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Infection of vertebrate hosts with pathogenic Mycobacteria, the agents of tuberculosis, produces granulomas, highly organized structures containing differentiated macrophages and lymphocytes, that sequester the pathogen. Adult zebrafish are naturally susceptible to tuberculosis caused by Mycobacterium marinum. Here, we exploit the optical transparency of(More)
Granulomas are organized host immune structures composed of tightly interposed macrophages and other cells that form in response to a variety of persistent stimuli, both infectious and noninfectious. The tuberculous granuloma is essential for host containment of mycobacterial infection, although it does not always eradicate it. Therefore, it is considered a(More)
Tumor necrosis factor (TNF), a key effector in controlling tuberculosis, is thought to exert protection by directing formation of granulomas, organized aggregates of macrophages and other immune cells. Loss of TNF signaling causes progression of tuberculosis in humans, and the increased mortality of Mycobacterium tuberculosis-infected mice is associated(More)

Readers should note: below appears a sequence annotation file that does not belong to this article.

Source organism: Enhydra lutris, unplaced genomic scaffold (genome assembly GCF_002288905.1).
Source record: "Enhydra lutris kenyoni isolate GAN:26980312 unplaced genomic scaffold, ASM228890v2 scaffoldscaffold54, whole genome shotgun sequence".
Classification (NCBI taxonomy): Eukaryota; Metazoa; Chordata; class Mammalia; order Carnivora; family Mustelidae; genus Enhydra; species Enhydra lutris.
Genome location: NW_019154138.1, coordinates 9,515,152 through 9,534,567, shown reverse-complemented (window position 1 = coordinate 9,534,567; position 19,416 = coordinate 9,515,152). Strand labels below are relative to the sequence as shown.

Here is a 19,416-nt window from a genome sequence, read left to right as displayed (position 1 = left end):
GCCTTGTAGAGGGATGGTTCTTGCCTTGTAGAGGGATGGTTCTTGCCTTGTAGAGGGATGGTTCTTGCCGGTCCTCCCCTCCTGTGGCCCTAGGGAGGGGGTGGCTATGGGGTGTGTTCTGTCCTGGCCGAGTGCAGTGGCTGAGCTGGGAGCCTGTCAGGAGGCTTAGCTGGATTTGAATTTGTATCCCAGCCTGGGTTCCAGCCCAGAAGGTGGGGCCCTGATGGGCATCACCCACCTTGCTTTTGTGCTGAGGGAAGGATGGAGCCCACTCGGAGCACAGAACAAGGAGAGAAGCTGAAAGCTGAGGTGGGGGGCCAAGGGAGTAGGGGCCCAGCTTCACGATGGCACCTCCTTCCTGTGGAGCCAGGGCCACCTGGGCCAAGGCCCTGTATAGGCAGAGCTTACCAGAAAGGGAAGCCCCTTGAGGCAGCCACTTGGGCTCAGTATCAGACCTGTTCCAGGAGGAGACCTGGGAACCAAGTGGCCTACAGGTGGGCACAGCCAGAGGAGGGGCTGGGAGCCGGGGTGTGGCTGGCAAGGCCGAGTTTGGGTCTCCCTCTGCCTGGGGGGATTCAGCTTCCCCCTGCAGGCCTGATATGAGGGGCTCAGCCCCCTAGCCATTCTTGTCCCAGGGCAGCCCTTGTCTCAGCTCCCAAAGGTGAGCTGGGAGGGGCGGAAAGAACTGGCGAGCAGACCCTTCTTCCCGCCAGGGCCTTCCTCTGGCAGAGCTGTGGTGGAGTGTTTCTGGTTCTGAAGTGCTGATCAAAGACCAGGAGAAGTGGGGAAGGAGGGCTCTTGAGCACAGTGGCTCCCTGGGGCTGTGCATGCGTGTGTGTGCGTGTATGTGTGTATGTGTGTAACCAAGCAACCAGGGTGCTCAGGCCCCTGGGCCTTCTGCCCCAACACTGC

In tuberculosis, infecting mycobacteria are phagocytosed by macrophages, which then migrate into deeper tissue and recruit additional cells to form the granulomas that eventually contain infection. Mycobacteria are exquisitely adapted macrophage pathogens, and observations in the mouse model of tuberculosis have suggested that mycobacterial growth is not(More)
One of the strengths of the zebrafish is the ease with which in situ hybridization can be performed to determine spatial and temporal patterns of gene expression in whole embryos. Thus far, colorimetric detection methods are mainly used for these analyses. Here we describe a fluorescent in situ hybridization (FISH) protocol for whole-mount zebrafish embryos(More)
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